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This year has seen some unprecedented weather events, and it has put pressure on food producers. We have had tanker after tanker in to water our vegetables, the outcome was generally positive. We saved all our crops bar two plantings of broccoli.
The impact of such losses came to about €5,000 worth of broccoli plus there was the added cost of watering. Our farm operates on the premise, if we can break even we are doing well. Farming in the West of Ireland certainly is not for the faint hearted, but this year we were lucky, lucky to be in the West. For once the extra rain we normally get saved us, and allowed us to mostly survive in-tact, farmers in the East were not so lucky.
Many conventional vegetable farmers suffered massive losses, all of their costs are the same, but they were left with nothing to harvest in many fields. Did the supermarket buyers step in and offer a better price to reflect the disaster that had befallen many? From what I can gather speaking to those that know, they did not. Market shortages have driven the price up, but only begrudgingly will the supermarkets offer a better price and generally of the order of a few cents.
The society we live in demands food to be cheap. That in turn puts pressure on food producers. Just the other day a striking report revealed that hedgehog populations have dropped by over 80% in Britain since the 1950’s. Large scale intensive farming is to blame, but why is this the system of agriculture that we depend on, it comes back to the demand for cheap food, engineered by food price wars in the supermarkets.
We break even some years, but we put everything into the farm, we plant flowers, we plant trees, we treat our team well, we invest in rainwater harvesting, we leave wild patches, we leave land fallow for two years with red clover leys to enrich the soil, we weed by hand and we don’t use chemicals. All of this costs money, the old adage you get what you pay for is no different when it comes to food.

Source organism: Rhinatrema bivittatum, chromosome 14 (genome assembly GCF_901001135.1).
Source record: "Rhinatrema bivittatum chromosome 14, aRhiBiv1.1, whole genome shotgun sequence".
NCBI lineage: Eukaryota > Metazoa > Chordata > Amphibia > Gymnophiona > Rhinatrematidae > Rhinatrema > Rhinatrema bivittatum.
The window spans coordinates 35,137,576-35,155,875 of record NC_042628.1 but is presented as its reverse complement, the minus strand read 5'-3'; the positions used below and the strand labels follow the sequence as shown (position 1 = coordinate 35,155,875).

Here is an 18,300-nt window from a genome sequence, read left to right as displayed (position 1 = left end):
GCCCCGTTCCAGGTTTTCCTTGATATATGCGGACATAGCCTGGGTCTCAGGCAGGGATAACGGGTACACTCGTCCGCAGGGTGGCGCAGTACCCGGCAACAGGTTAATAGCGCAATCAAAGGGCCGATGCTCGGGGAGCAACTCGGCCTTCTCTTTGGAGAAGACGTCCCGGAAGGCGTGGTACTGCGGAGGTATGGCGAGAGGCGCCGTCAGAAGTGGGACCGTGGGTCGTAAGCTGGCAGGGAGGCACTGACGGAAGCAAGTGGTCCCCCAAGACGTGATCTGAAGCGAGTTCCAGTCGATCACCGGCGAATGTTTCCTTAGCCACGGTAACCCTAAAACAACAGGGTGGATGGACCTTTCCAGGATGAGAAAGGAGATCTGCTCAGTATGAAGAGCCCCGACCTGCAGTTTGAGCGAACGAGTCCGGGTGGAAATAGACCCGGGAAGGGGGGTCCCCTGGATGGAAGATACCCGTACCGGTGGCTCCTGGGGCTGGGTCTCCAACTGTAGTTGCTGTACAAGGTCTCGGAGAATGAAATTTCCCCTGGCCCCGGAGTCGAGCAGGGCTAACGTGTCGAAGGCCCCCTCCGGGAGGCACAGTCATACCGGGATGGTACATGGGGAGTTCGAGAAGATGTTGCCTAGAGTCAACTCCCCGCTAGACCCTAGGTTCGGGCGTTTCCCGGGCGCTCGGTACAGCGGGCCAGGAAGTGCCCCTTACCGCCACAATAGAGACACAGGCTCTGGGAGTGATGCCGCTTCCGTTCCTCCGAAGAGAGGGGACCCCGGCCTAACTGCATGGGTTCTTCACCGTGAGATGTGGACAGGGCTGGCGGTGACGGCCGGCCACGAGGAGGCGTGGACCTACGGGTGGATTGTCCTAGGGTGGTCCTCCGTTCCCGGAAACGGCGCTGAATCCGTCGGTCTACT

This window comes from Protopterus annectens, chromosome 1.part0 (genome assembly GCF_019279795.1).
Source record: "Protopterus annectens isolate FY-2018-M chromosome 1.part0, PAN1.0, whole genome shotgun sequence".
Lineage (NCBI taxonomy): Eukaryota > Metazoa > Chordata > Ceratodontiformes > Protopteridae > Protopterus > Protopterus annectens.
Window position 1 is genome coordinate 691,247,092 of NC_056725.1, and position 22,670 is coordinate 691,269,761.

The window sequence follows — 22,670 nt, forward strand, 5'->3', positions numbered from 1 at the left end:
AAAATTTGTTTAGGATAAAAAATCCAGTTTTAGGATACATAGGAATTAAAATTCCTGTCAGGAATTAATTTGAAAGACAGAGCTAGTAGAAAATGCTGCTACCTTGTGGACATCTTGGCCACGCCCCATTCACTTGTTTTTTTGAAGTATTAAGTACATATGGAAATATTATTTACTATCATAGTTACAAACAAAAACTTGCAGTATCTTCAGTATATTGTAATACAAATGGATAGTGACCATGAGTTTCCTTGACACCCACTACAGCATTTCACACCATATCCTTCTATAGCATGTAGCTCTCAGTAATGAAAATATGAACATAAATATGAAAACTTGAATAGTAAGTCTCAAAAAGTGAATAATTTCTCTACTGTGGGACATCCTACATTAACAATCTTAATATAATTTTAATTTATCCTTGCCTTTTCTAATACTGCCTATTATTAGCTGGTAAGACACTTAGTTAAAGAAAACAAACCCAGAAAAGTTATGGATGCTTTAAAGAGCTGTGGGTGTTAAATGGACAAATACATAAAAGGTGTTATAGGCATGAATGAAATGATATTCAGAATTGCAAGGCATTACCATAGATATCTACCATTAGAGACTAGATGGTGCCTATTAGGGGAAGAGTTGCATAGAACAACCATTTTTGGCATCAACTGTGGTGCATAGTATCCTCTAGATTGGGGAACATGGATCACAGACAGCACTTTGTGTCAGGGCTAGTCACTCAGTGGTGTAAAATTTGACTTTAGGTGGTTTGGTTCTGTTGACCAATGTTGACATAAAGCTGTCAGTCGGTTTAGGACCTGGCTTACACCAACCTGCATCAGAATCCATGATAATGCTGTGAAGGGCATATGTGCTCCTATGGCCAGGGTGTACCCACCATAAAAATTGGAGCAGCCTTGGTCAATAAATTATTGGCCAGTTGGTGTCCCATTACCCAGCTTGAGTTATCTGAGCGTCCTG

We have received our first shipment of potatoes from Oliver Kelly in Wicklow. He has experienced a large drop in yield and has had to pay for a lot of expensive irrigation. Wicklow was severely hit by the drought. We had agreed to buy his potatoes. The price compared to last year has gone up by more than 60%, it is hard to find money to cover that kind of price rise, but we will. These are the first new season Irish organic potatoes.
The margins on our boxes suffer, which makes it difficult for our business to function, but we know the experience Oliver has been through, we know because we are farmers. We will do what we can do be fair and survive at the same time.
Ultimately though how we view food and the way it is produced is going to have to change.
Kenneth & Jenny
PS if you want to see what we grow on our own farm check out the Irish section of our website here www.greenearthorganics.ie/farm-or-irish-produce Please don’t forget to order, we need your support! Thanks!